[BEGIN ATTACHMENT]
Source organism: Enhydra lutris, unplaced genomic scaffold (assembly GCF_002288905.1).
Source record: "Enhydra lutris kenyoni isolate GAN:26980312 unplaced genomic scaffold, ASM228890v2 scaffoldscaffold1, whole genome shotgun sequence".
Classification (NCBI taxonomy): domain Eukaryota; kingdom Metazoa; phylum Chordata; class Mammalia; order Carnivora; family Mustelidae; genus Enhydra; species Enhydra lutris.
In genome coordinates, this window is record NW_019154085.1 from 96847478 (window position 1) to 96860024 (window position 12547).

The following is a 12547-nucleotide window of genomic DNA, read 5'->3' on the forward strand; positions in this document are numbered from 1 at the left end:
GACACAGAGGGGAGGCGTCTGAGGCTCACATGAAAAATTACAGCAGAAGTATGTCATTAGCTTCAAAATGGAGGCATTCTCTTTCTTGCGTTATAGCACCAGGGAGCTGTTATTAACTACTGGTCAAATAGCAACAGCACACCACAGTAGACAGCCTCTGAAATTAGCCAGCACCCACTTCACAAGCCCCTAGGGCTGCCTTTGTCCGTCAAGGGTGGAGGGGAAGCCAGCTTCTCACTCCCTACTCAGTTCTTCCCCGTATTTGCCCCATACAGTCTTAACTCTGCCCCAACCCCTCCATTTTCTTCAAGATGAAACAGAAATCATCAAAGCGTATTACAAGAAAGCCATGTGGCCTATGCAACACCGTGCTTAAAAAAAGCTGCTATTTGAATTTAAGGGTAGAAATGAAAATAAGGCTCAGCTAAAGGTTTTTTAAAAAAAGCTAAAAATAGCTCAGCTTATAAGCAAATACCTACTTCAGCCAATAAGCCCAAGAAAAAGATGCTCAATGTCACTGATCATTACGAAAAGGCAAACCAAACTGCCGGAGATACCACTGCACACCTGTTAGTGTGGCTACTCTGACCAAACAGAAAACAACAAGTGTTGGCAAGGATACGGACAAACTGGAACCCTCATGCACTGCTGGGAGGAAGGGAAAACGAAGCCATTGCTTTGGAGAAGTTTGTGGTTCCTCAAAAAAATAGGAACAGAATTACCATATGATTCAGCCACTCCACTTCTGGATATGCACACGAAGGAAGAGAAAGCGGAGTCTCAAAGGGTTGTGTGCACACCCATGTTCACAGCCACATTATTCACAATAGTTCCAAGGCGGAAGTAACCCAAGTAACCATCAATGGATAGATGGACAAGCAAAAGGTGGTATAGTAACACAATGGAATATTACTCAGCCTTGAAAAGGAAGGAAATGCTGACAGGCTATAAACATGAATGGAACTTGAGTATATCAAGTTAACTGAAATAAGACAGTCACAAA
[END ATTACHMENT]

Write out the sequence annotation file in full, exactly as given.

Source organism: Enhydra lutris, unplaced genomic scaffold (assembly GCF_002288905.1).
Source record: "Enhydra lutris kenyoni isolate GAN:26980312 unplaced genomic scaffold, ASM228890v2 scaffoldscaffold1, whole genome shotgun sequence".
Classification (NCBI taxonomy): domain Eukaryota; kingdom Metazoa; phylum Chordata; class Mammalia; order Carnivora; family Mustelidae; genus Enhydra; species Enhydra lutris.
In genome coordinates, this window is record NW_019154085.1 from 96847478 (window position 1) to 96860024 (window position 12547).

The following is a 12547-nucleotide window of genomic DNA, read 5'->3' on the forward strand; positions in this document are numbered from 1 at the left end:
GACACAGAGGGGAGGCGTCTGAGGCTCACATGAAAAATTACAGCAGAAGTATGTCATTAGCTTCAAAATGGAGGCATTCTCTTTCTTGCGTTATAGCACCAGGGAGCTGTTATTAACTACTGGTCAAATAGCAACAGCACACCACAGTAGACAGCCTCTGAAATTAGCCAGCACCCACTTCACAAGCCCCTAGGGCTGCCTTTGTCCGTCAAGGGTGGAGGGGAAGCCAGCTTCTCACTCCCTACTCAGTTCTTCCCCGTATTTGCCCCATACAGTCTTAACTCTGCCCCAACCCCTCCATTTTCTTCAAGATGAAACAGAAATCATCAAAGCGTATTACAAGAAAGCCATGTGGCCTATGCAACACCGTGCTTAAAAAAAGCTGCTATTTGAATTTAAGGGTAGAAATGAAAATAAGGCTCAGCTAAAGGTTTTTTAAAAAAAGCTAAAAATAGCTCAGCTTATAAGCAAATACCTACTTCAGCCAATAAGCCCAAGAAAAAGATGCTCAATGTCACTGATCATTACGAAAAGGCAAACCAAACTGCCGGAGATACCACTGCACACCTGTTAGTGTGGCTACTCTGACCAAACAGAAAACAACAAGTGTTGGCAAGGATACGGACAAACTGGAACCCTCATGCACTGCTGGGAGGAAGGGAAAACGAAGCCATTGCTTTGGAGAAGTTTGTGGTTCCTCAAAAAAATAGGAACAGAATTACCATATGATTCAGCCACTCCACTTCTGGATATGCACACGAAGGAAGAGAAAGCGGAGTCTCAAAGGGTTGTGTGCACACCCATGTTCACAGCCACATTATTCACAATAGTTCCAAGGCGGAAGTAACCCAAGTAACCATCAATGGATAGATGGACAAGCAAAAGGTGGTATAGTAACACAATGGAATATTACTCAGCCTTGAAAAGGAAGGAAATGCTGACAGGCTATAAACATGAATGGAACTTGAGTATATCAAGTTAACTGAAATAAGACAGTCACAAA